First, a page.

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Besigye restarts 'defiance campaign,' labels police 'utterly incompetent'

Besigye restarts 'defiance campaign,' labels police 'utterly incompetent'

Uganda

Serial Ugandan opposition leader, Kizza Besigye, has restarted his defiance campaign against President Yoweri Museveni, barely 24 hours after he was granted $30,000 bail by a Nakawa High Court in the capital Kampala.

“I do not intend to compromise with my rights as a full citizen of my country,” Besigye told a crowd on Wednesday morning.

“You must understand that our struggle is not simply to replace the NRM (ruling party) by the FDC (Besigye’s party). We want to change this country where people are treated as subjects,” he added.

You must understand that our struggle is not simply to replace the NRM (ruling party) by the FDC (Besigye's party). We want to change this country where people are treated as subjects.

Besigye, who addressed pressmen in Kampala said the police were ‘utterly incompetent’ because despite all the uniformed and un-uniformed police deployed to watch him, he was ‘in the center of Kampala seated.’

“They cannot detain, even me, as they vow. So I was able to beat their security and come to town, first; as a show of defiance, that what they were doing was illegal, was unconstitutional,” he added.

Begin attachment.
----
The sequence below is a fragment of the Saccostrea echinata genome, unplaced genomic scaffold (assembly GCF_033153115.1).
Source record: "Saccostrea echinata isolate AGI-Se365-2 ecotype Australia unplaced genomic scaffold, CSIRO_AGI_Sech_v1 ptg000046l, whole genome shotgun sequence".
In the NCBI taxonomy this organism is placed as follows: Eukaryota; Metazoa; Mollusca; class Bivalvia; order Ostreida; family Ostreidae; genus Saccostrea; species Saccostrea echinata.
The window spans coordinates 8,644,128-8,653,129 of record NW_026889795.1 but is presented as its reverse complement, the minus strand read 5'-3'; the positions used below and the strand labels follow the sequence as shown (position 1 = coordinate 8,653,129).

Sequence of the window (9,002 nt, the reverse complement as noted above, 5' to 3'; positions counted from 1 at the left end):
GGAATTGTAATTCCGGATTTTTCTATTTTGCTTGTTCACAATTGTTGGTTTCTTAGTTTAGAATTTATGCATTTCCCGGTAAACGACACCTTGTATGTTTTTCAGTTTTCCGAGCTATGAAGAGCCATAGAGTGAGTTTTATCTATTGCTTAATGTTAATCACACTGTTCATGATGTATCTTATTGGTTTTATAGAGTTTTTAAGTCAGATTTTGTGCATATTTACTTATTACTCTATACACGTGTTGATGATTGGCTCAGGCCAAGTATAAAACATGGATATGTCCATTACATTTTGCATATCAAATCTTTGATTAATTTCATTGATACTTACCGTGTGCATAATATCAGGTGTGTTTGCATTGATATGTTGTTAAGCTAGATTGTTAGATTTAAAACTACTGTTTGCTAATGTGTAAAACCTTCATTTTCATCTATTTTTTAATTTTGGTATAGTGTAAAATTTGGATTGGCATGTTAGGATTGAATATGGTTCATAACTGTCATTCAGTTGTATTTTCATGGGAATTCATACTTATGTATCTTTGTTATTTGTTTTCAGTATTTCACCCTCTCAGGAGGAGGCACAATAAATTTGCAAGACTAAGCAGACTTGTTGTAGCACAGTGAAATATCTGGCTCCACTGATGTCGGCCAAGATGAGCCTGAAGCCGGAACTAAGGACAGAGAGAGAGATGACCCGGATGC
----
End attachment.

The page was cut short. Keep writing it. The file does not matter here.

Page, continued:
Besigye is challenging the reelection in February this year of President Yoweri Museveni, who has been in power for 30 years. He was arrested on May 11 after organizing a ceremony where his party members supposedly swore him in as president on the eve of Museveni’s swearing in.

“There is no doubt in my mind that Museveni did not win the election,” Besigye reiterated, adding that the authorities had responded to the accusations by the betrayal of charging him.

According to the election results, Besigye came second in the February polls. He has rejected the results, accusing the presidential camp of massive fraud.

This election, won by Museveni in the first round with 60.62% of votes, was conducted in an “atmosphere of intimidation”, according to international observers.